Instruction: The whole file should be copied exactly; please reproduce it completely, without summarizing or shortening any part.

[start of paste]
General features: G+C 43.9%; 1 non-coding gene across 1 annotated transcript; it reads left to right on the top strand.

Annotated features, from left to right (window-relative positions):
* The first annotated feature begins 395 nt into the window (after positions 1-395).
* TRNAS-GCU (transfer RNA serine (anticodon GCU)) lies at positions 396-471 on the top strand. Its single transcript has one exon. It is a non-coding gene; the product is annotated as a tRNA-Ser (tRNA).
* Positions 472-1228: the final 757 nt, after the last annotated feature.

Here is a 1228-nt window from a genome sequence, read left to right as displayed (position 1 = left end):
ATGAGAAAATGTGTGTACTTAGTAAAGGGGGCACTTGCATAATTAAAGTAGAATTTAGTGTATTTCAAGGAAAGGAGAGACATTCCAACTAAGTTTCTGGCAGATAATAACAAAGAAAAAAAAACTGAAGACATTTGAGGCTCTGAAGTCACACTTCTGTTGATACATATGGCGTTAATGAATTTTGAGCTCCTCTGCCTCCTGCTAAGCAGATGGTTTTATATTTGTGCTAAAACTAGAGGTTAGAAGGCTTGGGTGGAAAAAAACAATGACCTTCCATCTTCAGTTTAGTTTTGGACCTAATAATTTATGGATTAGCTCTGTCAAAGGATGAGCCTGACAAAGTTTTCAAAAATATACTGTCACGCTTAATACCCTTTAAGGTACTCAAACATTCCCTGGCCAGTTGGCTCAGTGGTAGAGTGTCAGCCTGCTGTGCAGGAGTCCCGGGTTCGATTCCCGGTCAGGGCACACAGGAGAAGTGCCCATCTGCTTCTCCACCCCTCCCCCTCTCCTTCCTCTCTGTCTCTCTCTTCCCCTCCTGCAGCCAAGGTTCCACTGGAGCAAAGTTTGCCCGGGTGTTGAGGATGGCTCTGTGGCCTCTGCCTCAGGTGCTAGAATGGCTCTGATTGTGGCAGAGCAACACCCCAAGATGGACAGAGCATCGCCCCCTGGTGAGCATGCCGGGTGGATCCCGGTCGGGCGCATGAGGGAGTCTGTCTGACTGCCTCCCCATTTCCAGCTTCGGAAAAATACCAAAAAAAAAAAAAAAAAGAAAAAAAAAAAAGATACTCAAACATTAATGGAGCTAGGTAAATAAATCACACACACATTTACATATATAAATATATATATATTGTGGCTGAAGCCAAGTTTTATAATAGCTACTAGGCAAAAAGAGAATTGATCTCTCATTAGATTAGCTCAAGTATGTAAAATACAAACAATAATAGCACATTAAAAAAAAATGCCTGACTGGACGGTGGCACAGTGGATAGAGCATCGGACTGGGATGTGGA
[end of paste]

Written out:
General features: G+C 43.9%; 1 non-coding gene across 1 annotated transcript; it reads left to right on the top strand.

Annotated features, from left to right (window-relative positions):
* The first annotated feature begins 395 nt into the window (after positions 1-395).
* TRNAS-GCU (transfer RNA serine (anticodon GCU)) lies at positions 396-471 on the top strand. Its single transcript has one exon. It is a non-coding gene; the product is annotated as a tRNA-Ser (tRNA).
* Positions 472-1228: the final 757 nt, after the last annotated feature.

Here is a 1228-nt window from a genome sequence, read left to right as displayed (position 1 = left end):
ATGAGAAAATGTGTGTACTTAGTAAAGGGGGCACTTGCATAATTAAAGTAGAATTTAGTGTATTTCAAGGAAAGGAGAGACATTCCAACTAAGTTTCTGGCAGATAATAACAAAGAAAAAAAAACTGAAGACATTTGAGGCTCTGAAGTCACACTTCTGTTGATACATATGGCGTTAATGAATTTTGAGCTCCTCTGCCTCCTGCTAAGCAGATGGTTTTATATTTGTGCTAAAACTAGAGGTTAGAAGGCTTGGGTGGAAAAAAACAATGACCTTCCATCTTCAGTTTAGTTTTGGACCTAATAATTTATGGATTAGCTCTGTCAAAGGATGAGCCTGACAAAGTTTTCAAAAATATACTGTCACGCTTAATACCCTTTAAGGTACTCAAACATTCCCTGGCCAGTTGGCTCAGTGGTAGAGTGTCAGCCTGCTGTGCAGGAGTCCCGGGTTCGATTCCCGGTCAGGGCACACAGGAGAAGTGCCCATCTGCTTCTCCACCCCTCCCCCTCTCCTTCCTCTCTGTCTCTCTCTTCCCCTCCTGCAGCCAAGGTTCCACTGGAGCAAAGTTTGCCCGGGTGTTGAGGATGGCTCTGTGGCCTCTGCCTCAGGTGCTAGAATGGCTCTGATTGTGGCAGAGCAACACCCCAAGATGGACAGAGCATCGCCCCCTGGTGAGCATGCCGGGTGGATCCCGGTCGGGCGCATGAGGGAGTCTGTCTGACTGCCTCCCCATTTCCAGCTTCGGAAAAATACCAAAAAAAAAAAAAAAAAGAAAAAAAAAAAAGATACTCAAACATTAATGGAGCTAGGTAAATAAATCACACACACATTTACATATATAAATATATATATATTGTGGCTGAAGCCAAGTTTTATAATAGCTACTAGGCAAAAAGAGAATTGATCTCTCATTAGATTAGCTCAAGTATGTAAAATACAAACAATAATAGCACATTAAAAAAAAATGCCTGACTGGACGGTGGCACAGTGGATAGAGCATCGGACTGGGATGTGGA